When, at about the time of Europe's conversion to Christianity, Korea transmitted Buddhism to Japan and with it the philosophy and the art of the Chinese and the Indians, the island empire occupied the same position that Dorian Greece did in relation to Egypt and western Asia. Silent, as early Greece had been, Japan did not know, any more than Greece, that she would have found the traces of her ancient life if she had sought the formless statuettes in her tombs. Although Shintoism deified the forces of nature, it had proscribed images. This was doubtless a matter of dogma that was foreign to the soil of Japan and that came, like Buddhism, from one of those ethnic elements —Mongol, Malay, or Ainu—which contributed to the formation of the race. It is certain that Japan accepted it only half-heartedly. As soon as Buddhism had opened its sanctuaries to all the Shinto gods, and fixed their look in bronze and wood, the Japanese recognized the image of their real desires in them.

But so long as the original materials of the race cohered, its artists did not free themselves from the need of Korea, from the immemorial will of the Hindus and the Chinese. The seated gods with the lowered eyes and the open hands are like a block, round and pure and modeled by the light. The spirit that inhabits them flows from everywhere and envelops them in solitude and silence. One feels them as bound up with space, and from all points they seem to gather its vibrations into their fluid surfaces. Are they Japanese, Hindu, or Chinese? They are Buddhist. It is but very slightly that religious sculpture begins, in the eighth century, to reveal the silent germination of the true national sentiment. The development is seen in the work of Kobo Daishi, the old statue maker. In his statues of warrior gods, so radiant with energy, there is something of arrested gentleness and of arrested violence which is already purely Japanese. He will not surrender his self-control. Whatever his fervor, his anger, and the impulse of his heart, the Japanese, when he has attained his true nature, will dominate the expression of these feelings.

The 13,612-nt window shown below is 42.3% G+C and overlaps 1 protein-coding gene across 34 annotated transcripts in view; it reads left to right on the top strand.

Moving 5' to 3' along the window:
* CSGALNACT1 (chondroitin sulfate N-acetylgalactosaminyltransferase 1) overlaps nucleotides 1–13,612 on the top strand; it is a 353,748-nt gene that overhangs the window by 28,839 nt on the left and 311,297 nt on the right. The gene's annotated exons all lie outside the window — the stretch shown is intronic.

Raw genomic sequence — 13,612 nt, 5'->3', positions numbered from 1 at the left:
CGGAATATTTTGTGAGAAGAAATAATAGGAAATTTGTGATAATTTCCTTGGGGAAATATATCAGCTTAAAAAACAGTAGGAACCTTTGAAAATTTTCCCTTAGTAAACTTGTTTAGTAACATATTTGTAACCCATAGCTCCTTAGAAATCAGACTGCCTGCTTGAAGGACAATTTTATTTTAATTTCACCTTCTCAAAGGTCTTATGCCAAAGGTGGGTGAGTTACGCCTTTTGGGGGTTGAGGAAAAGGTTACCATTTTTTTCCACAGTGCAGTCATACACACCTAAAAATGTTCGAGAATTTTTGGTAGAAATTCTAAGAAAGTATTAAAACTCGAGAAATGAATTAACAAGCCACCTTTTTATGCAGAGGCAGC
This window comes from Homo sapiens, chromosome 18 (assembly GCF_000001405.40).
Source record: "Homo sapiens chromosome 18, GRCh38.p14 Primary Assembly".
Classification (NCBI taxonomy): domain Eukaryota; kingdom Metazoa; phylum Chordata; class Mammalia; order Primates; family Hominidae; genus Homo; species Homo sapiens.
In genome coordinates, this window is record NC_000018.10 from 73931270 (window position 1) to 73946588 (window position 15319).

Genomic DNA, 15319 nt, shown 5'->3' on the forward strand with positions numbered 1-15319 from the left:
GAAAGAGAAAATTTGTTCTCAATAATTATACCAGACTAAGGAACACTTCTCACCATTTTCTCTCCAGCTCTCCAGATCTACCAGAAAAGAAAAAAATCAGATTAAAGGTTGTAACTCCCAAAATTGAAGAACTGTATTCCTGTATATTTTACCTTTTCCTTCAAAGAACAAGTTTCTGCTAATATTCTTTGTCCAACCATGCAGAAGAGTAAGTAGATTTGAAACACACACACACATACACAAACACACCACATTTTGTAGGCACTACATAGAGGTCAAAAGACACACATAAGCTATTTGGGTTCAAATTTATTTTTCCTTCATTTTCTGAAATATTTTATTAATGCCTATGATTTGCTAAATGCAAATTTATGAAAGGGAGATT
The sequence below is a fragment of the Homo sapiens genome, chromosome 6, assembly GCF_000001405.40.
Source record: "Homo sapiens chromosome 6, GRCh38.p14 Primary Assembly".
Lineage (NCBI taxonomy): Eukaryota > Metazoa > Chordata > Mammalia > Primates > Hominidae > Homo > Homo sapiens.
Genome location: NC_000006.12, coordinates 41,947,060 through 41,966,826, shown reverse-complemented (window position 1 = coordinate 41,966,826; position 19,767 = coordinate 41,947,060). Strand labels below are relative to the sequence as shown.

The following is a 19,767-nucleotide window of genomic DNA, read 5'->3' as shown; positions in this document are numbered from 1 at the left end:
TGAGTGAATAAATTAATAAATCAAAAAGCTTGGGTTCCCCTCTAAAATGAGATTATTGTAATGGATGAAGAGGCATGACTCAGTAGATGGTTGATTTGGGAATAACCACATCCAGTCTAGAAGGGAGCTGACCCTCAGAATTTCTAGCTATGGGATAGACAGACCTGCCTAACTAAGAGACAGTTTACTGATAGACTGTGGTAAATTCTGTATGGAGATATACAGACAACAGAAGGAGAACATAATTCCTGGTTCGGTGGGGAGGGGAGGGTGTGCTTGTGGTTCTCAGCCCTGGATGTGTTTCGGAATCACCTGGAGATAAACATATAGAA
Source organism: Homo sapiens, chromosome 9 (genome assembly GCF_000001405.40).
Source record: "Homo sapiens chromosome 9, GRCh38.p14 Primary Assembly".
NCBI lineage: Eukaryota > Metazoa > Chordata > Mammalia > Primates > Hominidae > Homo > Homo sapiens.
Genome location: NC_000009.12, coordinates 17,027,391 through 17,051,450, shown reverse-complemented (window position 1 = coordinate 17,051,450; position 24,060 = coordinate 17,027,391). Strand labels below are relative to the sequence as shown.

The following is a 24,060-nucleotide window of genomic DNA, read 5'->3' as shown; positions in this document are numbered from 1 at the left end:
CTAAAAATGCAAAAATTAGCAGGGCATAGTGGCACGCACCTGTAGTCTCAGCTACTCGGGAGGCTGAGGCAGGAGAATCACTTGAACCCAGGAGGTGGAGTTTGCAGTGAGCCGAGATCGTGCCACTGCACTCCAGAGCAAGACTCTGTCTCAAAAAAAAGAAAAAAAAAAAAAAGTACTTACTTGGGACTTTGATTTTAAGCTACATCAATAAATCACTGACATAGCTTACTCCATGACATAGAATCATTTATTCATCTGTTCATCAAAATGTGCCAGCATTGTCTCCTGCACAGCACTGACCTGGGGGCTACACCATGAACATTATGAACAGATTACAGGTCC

Even when men think they are the masters of those decisions which seem freest, it is their general and unreasoned needs which dictate those decisions. When Japan closed her ports, at the hour when the Fujiwara came into power, it was because she wanted to grasp in herself the meaning of her own effort, amid the merging currents of the military migrations and maritime exchange. This people does not barter either its power of withdrawing into itself or its power of expansion. As soon as it perceives that it is too much cut off from the world or that it has been too active, it bends all its strength to dissipate rapidly the need for repose that had succeeded action, or of the need for action which it gathered from repose. It starts out on new roads with such a frenzy that it must suddenly stop to retrace its steps and, turning its back on the horizon, take an inventory of its conquests. In the ninth and the seventeenth centuries, it forbade the foreigner to enter its harbors, once in order to assimilate Buddhism and again to study in itself the deep echoes of the Mongol invasions and the first incursions of the Occidental navigators. And it arrives at the decisive stages of its creative genius at a moment about equally distant from the time when it closed itself in and the time when it reopened.